Superradiant instabilities of asymptotically AdS black holes


Green, S. (2016). Superradiant instabilities of asymptotically AdS black holes. Perimeter Institute. https://pirsa.org/16020103


Green, Stephen. Superradiant instabilities of asymptotically AdS black holes. Perimeter Institute, Feb. 16, 2016, https://pirsa.org/16020103


          @misc{ pirsa_PIRSA:16020103,
            doi = {10.48660/16020103},
            url = {https://pirsa.org/16020103},
            author = {Green, Stephen},
            keywords = {Particle Physics},
            language = {en},
            title = {Superradiant instabilities of asymptotically AdS black holes},
            publisher = {Perimeter Institute},
            year = {2016},
            month = {feb},
            note = {PIRSA:16020103 see, \url{https://pirsa.org}}

Stephen Green Max Planck Institute for Gravitational Physics - Albert Einstein Institute (AEI)

Talk Type Scientific Series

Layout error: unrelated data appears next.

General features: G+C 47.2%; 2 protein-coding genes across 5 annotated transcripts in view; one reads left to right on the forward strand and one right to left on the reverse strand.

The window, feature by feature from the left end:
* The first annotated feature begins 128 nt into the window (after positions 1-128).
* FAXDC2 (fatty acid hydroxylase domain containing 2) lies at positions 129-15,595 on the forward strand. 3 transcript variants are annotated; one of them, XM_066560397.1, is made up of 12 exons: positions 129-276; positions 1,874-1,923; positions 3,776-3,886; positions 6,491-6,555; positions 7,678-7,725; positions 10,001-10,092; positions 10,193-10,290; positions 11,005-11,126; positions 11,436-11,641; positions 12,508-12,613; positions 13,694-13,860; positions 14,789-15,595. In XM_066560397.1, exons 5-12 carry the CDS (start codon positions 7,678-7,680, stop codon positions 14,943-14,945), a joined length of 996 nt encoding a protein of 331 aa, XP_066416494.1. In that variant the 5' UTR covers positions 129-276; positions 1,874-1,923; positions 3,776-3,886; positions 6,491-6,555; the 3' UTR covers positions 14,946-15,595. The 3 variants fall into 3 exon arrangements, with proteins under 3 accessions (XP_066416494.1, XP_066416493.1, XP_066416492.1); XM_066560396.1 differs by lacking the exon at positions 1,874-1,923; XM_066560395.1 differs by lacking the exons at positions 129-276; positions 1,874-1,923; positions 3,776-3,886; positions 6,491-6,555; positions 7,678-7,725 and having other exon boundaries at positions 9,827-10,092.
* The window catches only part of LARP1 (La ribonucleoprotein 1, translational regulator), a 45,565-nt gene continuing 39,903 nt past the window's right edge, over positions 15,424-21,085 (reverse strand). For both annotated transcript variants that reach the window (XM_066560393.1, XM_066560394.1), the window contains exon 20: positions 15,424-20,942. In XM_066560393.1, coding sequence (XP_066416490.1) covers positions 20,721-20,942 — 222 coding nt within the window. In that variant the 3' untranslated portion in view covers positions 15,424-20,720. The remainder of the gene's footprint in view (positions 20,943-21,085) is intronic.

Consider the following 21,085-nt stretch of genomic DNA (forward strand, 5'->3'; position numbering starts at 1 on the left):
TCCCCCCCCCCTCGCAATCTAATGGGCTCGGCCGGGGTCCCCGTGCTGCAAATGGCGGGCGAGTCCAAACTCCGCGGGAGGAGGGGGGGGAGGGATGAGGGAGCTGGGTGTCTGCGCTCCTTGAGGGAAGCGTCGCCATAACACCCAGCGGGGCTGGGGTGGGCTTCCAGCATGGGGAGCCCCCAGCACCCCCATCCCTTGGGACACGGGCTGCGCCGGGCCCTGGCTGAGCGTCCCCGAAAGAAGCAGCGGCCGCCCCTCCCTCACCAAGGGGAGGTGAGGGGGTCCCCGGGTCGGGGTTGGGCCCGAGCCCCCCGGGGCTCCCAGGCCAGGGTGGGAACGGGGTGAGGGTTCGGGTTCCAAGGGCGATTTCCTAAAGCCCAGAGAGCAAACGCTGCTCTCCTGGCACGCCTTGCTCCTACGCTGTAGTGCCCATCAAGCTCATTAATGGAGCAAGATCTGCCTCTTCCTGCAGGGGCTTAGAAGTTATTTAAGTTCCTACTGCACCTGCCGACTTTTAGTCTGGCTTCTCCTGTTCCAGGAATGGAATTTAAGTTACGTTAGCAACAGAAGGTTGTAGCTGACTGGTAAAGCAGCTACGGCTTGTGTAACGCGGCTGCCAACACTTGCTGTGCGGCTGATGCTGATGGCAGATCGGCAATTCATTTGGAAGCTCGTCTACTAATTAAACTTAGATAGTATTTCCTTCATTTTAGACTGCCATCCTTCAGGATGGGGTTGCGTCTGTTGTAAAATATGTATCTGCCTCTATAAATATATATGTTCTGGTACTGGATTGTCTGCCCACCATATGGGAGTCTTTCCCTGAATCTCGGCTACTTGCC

Asymptotically AdS spacetimes with reflecting boundary conditions represent a natural setting for studying superradiant instabilities of rotating or charged black holes. In the first part of this talk, I prove that all asymptotically AdS black holes with ergoregions in dimension d ≥ 4 are linearly unstable to gravitational perturbations. This proof uses the canonical energy method of Hollands and Wald in a WKB limit. In the second part of the talk, I consider a charged Reissner-Nordstrom-AdS black hole---which is superradiantly unstable to charged scalar field perturbations at the linear level---and study the full *nonlinear* evolution of the instability. In this special case, the instability occurs even for spherically symmetric perturbations, which simplifies the analysis and allows for the use of numerical general relativity simulations. Our results show that nonlinear backreaction causes the black hole to lose charge and mass to the scalar field as the instability proceeds. Eventually, higher scalar field harmonics become nonsuperradiant, and they are reabsorbed into the black hole. The final state is described by a “hairy” black hole, surrounded by a scalar condensate in the fundamental (lowest) mode. I discuss implications of this work on the original problem of the rotating black hole superradiant instability.